# Nested Cross-Validation for Feature Selection and Hyperparameter Optimization

I spent quite a few hours trying to understand nested cross-validation and try and make an implementation myself — I'm really uncertain if I am doing this right, and I am not sure how to test if I am doing it right other than ask experts if I am indeed doing it right.

I am trying optimize the hyperparameters of my feature selector. Initially, I fell into the trap of introducing selection bias in my evaluation of my model, similar to what was described here, namely, I was trying to optimize my hyperparameters using the same data I selected features with.

Here is my understanding of nested cross-validation mixed with how I am trying to use it: (using the number of folds = 5 for simplicity):

1. Split all the data into 5 sets, four of which will be used to train, one of which will be used to test.
2. Create the parameter grid I want to search over, and do a grid search over the parameter grid with 5-fold cross validation, using the "outer" training data, and store the parameter set that best maximizes the ROC score (using sklearn's GridSearchCV, which is why this is all in one step).
3. Now that I have the best parameters for my random forest (the best for this iteration), fit that Random Forest model to the "outer" training data, and transform the outer training, and test data (i.e., use the best feature selector obtained by (2) to actually feature select).
4. Fit my "main" model (logistic regression), using the transformed outer data
5. Using the transformed outer testing data, use the fitted logistic regression model made in (4) to make predictions, then find the ROC score of those predictions.
6. Store the best parameters found in (3) and the score found in (5), and start again from (1), using a different set from the original 5 as the testing set, and the other 4 as training sets.
7. At the end of it all, the parameters associated with the highest score in (6) should be used as the parameters for my Random Forest feature selection process.

During my research on this topic, I saw the phrases "internal validation is not enough!" and "don't validate with data used to train" often. By internal validation, I think they're referring to what I do in (2), and by doing a larger cross validation on the results I get from it, I think I am addressing the "not enough" part and also using different data to train and fit by having this outer validation. I think I am also addressing selection bias by repeating the feature selection each iteration of the outer cv.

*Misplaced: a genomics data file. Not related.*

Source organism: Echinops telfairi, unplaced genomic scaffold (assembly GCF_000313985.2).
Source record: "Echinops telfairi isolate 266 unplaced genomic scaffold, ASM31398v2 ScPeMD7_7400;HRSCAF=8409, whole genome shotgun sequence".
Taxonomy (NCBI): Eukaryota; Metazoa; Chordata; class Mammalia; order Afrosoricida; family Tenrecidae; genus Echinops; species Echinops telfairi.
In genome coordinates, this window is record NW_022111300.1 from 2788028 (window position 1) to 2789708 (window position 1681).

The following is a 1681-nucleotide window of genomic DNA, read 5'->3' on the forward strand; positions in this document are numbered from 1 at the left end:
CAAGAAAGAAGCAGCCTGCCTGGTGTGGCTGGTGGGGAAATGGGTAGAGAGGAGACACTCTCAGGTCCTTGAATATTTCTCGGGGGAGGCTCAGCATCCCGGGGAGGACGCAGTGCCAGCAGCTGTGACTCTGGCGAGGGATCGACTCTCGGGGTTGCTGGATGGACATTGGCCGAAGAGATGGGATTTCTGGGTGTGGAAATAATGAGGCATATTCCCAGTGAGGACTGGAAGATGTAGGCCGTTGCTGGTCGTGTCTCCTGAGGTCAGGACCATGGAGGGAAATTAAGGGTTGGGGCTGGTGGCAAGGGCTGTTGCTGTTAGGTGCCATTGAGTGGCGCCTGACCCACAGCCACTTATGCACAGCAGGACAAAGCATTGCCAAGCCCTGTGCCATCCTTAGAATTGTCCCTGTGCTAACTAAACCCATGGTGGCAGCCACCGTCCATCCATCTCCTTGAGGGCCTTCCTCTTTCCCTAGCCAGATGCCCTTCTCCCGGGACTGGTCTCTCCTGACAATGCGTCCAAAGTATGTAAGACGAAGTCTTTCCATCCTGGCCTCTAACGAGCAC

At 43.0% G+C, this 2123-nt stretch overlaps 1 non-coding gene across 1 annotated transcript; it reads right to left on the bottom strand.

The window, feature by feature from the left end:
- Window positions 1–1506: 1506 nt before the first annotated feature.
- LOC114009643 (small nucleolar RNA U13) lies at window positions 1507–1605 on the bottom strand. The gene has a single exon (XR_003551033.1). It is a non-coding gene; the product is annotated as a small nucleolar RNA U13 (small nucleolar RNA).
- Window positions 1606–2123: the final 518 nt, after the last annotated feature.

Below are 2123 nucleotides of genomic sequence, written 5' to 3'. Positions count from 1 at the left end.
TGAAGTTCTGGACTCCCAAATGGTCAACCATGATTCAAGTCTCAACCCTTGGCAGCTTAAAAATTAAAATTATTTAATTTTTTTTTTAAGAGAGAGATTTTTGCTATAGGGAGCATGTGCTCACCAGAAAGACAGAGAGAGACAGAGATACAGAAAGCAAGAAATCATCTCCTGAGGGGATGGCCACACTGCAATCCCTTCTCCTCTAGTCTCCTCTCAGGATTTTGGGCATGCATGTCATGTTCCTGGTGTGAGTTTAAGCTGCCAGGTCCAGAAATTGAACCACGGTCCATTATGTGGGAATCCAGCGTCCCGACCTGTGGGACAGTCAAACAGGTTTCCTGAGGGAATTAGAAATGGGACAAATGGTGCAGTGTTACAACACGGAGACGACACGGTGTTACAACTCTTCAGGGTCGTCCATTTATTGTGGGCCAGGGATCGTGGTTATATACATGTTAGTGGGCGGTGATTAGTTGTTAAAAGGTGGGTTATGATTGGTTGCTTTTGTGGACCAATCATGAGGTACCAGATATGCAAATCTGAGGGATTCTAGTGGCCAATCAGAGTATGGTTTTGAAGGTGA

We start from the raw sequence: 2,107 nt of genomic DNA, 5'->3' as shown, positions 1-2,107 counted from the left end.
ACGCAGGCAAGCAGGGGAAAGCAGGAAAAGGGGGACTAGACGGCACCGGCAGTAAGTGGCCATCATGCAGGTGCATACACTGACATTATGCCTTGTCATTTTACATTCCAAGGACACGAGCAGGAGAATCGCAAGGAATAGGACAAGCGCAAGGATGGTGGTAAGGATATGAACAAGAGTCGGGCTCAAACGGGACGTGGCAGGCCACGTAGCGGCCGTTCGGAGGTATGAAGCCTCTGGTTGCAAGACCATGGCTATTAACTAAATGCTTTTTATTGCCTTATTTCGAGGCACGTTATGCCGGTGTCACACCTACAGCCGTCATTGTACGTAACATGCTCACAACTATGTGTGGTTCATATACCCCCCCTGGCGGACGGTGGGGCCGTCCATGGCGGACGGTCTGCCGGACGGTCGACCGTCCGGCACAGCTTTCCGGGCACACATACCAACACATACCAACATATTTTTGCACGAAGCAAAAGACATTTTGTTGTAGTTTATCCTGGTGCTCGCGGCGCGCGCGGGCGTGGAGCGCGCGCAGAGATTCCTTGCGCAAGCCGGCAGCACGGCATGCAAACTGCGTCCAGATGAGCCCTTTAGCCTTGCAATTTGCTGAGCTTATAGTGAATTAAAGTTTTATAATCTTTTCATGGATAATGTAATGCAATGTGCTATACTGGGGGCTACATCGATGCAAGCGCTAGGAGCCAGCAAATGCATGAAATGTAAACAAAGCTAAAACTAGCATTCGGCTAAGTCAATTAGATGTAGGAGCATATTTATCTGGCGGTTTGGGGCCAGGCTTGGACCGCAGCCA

Am I missing something? When looking at examples of other people doing this, it seems like they use nested cross-validation for either optimizing hyperparameters or to feature select. That makes me feel that I should have another nest somewhere, but I don't see where it would work. Also the "random" part of Random Forests is giving me uncertainty that I am doing anything generalizable rather than something that's entirely dependent on chance.

Also, when people say "use the inner CV to pick parameters", I am not really sure what that means, because the inner CV is run multiple times, isn't it?

I figured out where my understanding was off, figured I should answer my question in case anyone else stumbles upon it.

To start, sklearn makes nested cross-validation deceptively easy. I read their example over and over but never got it until I looked at the extremely helpful pseudocode given in the answer to this question.

Briefly, this is what I had to do (which is almost a copy of the example scikit-learn gives):

1. Initialize two cross-validation generators, inner and outer. For this, I used the StratifiedKFold() constructor.
2. Create a RandomizedSearchCV object (so much quicker than the whole grid search—I think one can easily use sklearn objects to calculate the Bayesian Information Criterion and make an even cooler/faster/smarter hyperparameter optimizer, but this is beyond my knowledge, I just heard Andreas Mueller talk about it in some lecture once) giving the inner cross-validator as the cv parameter, and the rest of your stuff, estimators, scoring function, etc. as normal.